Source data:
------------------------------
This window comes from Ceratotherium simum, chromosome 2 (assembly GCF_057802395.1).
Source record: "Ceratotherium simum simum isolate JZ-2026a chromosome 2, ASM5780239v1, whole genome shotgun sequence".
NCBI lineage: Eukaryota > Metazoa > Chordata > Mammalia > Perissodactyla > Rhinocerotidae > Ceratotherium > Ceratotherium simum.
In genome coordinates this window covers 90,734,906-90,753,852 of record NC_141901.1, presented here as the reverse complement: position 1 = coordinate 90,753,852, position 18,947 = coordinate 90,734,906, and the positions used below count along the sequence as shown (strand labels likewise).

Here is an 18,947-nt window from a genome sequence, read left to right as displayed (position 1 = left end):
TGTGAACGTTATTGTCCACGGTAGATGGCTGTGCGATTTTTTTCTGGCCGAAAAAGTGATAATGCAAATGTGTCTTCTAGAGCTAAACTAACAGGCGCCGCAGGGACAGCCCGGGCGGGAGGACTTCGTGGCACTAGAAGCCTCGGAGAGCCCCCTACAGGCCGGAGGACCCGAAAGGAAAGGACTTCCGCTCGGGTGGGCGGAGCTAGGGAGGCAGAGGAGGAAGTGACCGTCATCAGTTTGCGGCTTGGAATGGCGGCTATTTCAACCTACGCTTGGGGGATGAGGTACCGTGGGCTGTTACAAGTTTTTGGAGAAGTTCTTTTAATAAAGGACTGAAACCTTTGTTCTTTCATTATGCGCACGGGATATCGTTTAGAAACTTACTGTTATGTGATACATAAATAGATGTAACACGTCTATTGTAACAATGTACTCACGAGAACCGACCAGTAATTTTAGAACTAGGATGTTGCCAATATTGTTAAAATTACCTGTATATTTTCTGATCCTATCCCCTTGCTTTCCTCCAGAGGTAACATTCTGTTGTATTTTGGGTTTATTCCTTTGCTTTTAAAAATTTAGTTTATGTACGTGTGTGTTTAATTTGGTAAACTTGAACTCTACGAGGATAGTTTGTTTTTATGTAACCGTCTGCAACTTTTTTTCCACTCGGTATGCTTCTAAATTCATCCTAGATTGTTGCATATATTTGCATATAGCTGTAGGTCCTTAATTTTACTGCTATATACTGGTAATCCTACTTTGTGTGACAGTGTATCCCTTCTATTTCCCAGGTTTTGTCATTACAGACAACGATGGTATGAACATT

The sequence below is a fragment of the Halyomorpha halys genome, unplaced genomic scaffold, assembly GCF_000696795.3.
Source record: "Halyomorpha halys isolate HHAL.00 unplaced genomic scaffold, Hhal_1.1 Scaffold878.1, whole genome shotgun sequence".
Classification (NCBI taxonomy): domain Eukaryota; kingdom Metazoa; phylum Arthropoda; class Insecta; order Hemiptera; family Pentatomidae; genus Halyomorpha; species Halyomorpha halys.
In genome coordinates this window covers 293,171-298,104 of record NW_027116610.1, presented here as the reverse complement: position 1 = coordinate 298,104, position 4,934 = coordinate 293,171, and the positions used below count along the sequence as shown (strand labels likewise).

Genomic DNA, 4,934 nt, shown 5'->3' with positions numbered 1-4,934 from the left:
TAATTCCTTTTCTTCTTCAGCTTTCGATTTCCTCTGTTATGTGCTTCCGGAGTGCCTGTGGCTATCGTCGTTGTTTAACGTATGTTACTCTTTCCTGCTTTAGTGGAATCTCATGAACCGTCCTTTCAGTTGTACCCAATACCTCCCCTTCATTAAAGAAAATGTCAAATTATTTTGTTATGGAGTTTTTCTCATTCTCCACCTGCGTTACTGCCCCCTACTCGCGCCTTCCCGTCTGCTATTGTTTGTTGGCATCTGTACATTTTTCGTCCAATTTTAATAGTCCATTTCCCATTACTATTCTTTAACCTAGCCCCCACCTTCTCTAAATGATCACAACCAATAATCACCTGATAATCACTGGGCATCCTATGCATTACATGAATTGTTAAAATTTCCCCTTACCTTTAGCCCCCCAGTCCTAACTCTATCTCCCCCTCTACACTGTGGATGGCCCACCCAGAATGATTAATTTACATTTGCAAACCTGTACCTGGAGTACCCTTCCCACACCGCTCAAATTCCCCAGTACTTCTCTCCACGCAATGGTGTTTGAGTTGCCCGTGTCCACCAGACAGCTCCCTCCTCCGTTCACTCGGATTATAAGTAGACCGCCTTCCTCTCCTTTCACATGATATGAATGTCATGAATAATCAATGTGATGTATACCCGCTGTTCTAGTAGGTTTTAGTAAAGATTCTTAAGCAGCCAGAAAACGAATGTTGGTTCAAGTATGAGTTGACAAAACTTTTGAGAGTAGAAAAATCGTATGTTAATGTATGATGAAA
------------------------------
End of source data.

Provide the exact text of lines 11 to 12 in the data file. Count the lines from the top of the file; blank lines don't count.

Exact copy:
Genomic DNA, 4,934 nt, shown 5'->3' with positions numbered 1-4,934 from the left:
TAATTCCTTTTCTTCTTCAGCTTTCGATTTCCTCTGTTATGTGCTTCCGGAGTGCCTGTGGCTATCGTCGTTGTTTAACGTATGTTACTCTTTCCTGCTTTAGTGGAATCTCATGAACCGTCCTTTCAGTTGTACCCAATACCTCCCCTTCATTAAAGAAAATGTCAAATTATTTTGTTATGGAGTTTTTCTCATTCTCCACCTGCGTTACTGCCCCCTACTCGCGCCTTCCCGTCTGCTATTGTTTGTTGGCATCTGTACATTTTTCGTCCAATTTTAATAGTCCATTTCCCATTACTATTCTTTAACCTAGCCCCCACCTTCTCTAAATGATCACAACCAATAATCACCTGATAATCACTGGGCATCCTATGCATTACATGAATTGTTAAAATTTCCCCTTACCTTTAGCCCCCCAGTCCTAACTCTATCTCCCCCTCTACACTGTGGATGGCCCACCCAGAATGATTAATTTACATTTGCAAACCTGTACCTGGAGTACCCTTCCCACACCGCTCAAATTCCCCAGTACTTCTCTCCACGCAATGGTGTTTGAGTTGCCCGTGTCCACCAGACAGCTCCCTCCTCCGTTCACTCGGATTATAAGTAGACCGCCTTCCTCTCCTTTCACATGATATGAATGTCATGAATAATCAATGTGATGTATACCCGCTGTTCTAGTAGGTTTTAGTAAAGATTCTTAAGCAGCCAGAAAACGAATGTTGGTTCAAGTATGAGTTGACAAAACTTTTGAGAGTAGAAAAATCGTATGTTAATGTATGATGAAA